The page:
Dying to be treated? A Panorama special

A tragic tale, rich with personal tesimony but unfortunately lacking in substance.

The only comprehensive, highly recommended essential analysis of Independent Sector Treatment Centres is: Confuse and Conceal: The NHS and Independent Sector Treatment Centres.

Review  here:
Confuse and Conceal: The NHS and Independent Sector
Treatment Centres
Stewart Player and Colin Leys, Merlin Press, 128 pages, ISBN 9780850366099,
in The Spokesman, No 99, 2008, Russell Press, Nottingham ISBN 9780851247533
This is an excellent and important book, which should be widely read. It exposes how a succession of New Labour Health Ministers, advisers, senior civil servants and staff recruited from the private sector operated in the Department of Health to restructure the private health care sector with a network of Independent Sector Treatment Centres (ISTCs). Equally important, it chronicles the failure of scrutiny. The House of Commons Health Committee failed to investigate the real aims of the ISTC programme or to challenge the Department of Health when it refused to provide financial information.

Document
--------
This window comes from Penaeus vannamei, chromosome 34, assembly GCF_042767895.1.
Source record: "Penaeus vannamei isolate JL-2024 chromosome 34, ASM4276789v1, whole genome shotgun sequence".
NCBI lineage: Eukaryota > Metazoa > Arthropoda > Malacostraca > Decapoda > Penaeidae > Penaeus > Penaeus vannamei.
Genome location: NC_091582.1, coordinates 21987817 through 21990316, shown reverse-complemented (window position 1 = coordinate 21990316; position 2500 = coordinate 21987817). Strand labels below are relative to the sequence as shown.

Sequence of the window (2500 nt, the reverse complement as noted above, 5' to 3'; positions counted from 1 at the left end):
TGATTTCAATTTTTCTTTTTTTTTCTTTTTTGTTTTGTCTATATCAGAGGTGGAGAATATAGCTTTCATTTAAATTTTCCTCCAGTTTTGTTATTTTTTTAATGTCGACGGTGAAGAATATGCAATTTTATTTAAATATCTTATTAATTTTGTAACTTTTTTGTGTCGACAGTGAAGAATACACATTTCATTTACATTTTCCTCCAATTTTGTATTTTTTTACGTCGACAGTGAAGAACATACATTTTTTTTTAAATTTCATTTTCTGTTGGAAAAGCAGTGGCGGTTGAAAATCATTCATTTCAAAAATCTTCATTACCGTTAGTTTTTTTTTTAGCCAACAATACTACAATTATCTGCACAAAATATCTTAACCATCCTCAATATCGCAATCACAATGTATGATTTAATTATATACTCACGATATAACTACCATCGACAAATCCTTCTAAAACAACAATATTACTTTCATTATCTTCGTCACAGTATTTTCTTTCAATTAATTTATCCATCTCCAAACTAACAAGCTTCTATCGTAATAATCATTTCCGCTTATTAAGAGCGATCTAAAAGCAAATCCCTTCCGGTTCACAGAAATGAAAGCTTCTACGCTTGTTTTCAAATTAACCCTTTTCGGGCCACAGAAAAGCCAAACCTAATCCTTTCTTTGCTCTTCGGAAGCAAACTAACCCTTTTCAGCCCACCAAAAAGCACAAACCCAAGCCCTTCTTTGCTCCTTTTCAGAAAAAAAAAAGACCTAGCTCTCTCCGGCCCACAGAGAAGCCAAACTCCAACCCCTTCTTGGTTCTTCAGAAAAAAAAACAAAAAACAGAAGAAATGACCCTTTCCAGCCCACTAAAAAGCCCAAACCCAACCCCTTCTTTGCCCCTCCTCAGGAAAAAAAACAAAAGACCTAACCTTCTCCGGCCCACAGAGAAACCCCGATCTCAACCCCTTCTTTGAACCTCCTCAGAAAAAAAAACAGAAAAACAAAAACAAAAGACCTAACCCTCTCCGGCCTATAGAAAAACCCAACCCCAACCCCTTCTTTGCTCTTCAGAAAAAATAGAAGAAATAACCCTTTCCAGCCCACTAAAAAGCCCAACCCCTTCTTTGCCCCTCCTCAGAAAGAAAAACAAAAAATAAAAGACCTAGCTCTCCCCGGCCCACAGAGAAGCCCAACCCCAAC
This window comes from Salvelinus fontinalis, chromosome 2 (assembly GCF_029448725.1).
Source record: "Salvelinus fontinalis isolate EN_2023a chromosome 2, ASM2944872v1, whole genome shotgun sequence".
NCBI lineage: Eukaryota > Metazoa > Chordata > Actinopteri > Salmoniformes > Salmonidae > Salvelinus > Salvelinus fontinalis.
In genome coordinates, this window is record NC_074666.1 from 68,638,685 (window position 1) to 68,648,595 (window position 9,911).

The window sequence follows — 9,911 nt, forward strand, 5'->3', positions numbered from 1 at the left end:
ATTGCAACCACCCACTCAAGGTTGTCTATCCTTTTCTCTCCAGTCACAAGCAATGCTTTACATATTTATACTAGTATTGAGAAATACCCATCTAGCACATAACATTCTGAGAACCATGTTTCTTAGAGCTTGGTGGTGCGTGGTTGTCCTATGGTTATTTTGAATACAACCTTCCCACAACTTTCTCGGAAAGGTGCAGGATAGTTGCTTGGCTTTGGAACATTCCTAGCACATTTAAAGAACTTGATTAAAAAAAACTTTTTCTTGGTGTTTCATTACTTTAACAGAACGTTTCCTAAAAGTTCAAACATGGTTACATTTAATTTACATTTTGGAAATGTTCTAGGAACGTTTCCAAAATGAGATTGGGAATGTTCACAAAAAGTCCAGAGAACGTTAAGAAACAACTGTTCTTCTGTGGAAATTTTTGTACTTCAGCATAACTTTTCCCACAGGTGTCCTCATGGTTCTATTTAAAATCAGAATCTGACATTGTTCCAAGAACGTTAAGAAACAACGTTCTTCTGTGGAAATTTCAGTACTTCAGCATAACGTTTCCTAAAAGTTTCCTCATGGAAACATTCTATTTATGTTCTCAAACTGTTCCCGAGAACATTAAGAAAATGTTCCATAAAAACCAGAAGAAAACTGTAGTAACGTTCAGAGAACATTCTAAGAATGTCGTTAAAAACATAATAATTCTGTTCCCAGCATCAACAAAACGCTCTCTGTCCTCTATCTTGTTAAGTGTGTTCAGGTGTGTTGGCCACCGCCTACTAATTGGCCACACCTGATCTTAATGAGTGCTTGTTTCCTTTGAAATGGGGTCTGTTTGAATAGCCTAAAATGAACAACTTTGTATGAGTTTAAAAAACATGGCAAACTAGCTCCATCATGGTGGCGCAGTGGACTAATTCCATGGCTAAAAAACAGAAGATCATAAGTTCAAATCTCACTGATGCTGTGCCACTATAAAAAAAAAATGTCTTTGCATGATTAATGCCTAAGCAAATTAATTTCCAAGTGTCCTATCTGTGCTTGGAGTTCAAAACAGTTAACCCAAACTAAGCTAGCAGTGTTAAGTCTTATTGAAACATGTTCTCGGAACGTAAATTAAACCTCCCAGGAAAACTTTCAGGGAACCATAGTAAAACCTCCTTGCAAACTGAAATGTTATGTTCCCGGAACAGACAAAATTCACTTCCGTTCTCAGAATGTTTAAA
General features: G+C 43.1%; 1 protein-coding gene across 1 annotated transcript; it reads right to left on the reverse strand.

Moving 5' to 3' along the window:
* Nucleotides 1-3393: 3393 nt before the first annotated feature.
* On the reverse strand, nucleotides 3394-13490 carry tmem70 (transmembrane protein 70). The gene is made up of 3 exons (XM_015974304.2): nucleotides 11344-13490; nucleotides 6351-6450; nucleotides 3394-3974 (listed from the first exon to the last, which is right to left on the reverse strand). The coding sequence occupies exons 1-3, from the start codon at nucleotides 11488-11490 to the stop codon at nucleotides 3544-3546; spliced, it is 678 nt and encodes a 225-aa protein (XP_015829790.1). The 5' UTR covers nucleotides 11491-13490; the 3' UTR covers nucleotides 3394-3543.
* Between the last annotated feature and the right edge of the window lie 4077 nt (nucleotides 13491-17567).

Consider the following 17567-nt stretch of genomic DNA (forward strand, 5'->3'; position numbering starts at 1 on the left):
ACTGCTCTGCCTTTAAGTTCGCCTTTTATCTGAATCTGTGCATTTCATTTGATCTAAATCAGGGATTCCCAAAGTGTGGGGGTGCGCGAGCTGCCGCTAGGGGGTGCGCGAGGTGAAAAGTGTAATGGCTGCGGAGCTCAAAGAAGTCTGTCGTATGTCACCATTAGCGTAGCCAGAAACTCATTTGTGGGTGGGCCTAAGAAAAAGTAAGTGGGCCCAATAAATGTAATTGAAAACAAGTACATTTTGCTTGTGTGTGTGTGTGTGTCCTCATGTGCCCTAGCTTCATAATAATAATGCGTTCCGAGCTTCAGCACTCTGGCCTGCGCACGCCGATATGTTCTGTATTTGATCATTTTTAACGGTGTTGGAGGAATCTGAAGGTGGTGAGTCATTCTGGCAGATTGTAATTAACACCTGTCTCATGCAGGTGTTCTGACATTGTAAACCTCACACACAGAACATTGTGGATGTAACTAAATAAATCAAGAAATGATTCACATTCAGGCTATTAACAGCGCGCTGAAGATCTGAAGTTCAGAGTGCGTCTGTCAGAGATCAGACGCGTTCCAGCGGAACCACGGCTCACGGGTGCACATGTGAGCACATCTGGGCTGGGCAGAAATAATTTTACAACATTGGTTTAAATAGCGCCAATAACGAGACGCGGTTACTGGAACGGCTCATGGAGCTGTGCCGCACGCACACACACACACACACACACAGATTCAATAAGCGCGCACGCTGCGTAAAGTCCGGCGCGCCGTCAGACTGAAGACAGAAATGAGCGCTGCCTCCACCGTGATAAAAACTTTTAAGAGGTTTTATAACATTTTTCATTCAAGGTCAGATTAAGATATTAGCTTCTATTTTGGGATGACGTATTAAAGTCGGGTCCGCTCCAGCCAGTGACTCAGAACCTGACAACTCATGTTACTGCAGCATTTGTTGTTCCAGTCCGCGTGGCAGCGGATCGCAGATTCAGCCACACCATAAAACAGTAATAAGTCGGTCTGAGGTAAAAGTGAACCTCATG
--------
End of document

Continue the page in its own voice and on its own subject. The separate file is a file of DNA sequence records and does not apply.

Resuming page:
The ISTC saga is clearly set out in three parts. The first part explains the launch of the ISTC programme and the first wave contracting process, which led to nine private healthcare companies being allocated 1.3m procedures over five years. By June 2007 twenty-four ISTCs were operational although some centres in the second wave of the £5.6bn programme may now not proceed.

ISTCs were presented primarily as using resources in the private healthcare sector to shorten waiting lists for elective surgery and diagnostic tests and to introduce greater choice. But the underlying aim was also to empower the private sector and to develop a NHS market. At least a quarter of the work carried out by first wave ISTCs was not additional work but ‘transferred activity’ which would otherwise have been carried out by the NHS.